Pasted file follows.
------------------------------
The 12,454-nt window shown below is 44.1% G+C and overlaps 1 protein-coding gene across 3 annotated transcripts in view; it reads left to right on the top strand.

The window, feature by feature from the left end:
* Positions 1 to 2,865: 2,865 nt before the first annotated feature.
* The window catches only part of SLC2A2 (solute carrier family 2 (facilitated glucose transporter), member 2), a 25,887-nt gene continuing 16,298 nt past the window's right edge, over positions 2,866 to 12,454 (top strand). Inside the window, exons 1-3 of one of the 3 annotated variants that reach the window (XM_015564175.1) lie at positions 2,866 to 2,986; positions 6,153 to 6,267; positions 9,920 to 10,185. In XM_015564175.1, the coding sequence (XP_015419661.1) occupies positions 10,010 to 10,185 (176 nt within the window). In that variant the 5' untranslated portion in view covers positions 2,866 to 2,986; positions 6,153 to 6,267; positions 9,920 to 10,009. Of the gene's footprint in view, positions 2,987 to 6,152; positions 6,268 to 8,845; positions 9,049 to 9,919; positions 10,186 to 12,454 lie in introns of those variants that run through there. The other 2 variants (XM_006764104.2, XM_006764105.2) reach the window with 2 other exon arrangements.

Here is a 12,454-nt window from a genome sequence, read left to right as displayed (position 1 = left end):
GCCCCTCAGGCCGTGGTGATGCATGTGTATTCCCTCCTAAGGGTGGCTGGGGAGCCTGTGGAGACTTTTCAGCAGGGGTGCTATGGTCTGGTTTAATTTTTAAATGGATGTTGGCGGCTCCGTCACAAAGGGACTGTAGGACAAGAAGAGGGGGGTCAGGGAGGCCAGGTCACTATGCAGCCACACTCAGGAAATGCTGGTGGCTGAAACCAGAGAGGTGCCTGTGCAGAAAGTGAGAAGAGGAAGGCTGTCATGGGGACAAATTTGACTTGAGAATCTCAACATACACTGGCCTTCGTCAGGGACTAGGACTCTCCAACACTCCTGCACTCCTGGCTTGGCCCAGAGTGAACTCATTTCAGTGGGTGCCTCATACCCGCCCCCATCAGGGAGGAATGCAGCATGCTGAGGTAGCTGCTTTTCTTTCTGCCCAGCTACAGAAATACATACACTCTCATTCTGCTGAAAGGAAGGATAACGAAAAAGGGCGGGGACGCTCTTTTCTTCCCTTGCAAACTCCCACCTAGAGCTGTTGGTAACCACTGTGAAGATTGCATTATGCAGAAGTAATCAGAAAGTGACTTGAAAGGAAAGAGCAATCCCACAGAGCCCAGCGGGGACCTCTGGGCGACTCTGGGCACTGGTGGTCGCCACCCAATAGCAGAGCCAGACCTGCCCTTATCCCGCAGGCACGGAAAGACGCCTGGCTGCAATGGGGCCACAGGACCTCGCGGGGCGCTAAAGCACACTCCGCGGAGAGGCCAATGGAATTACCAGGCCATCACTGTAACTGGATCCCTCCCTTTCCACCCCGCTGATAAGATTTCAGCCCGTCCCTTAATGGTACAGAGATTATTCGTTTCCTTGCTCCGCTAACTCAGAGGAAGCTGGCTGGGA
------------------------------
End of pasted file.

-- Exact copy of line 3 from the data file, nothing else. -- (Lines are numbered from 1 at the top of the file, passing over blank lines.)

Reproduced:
* Positions 1 to 2,865: 2,865 nt before the first annotated feature.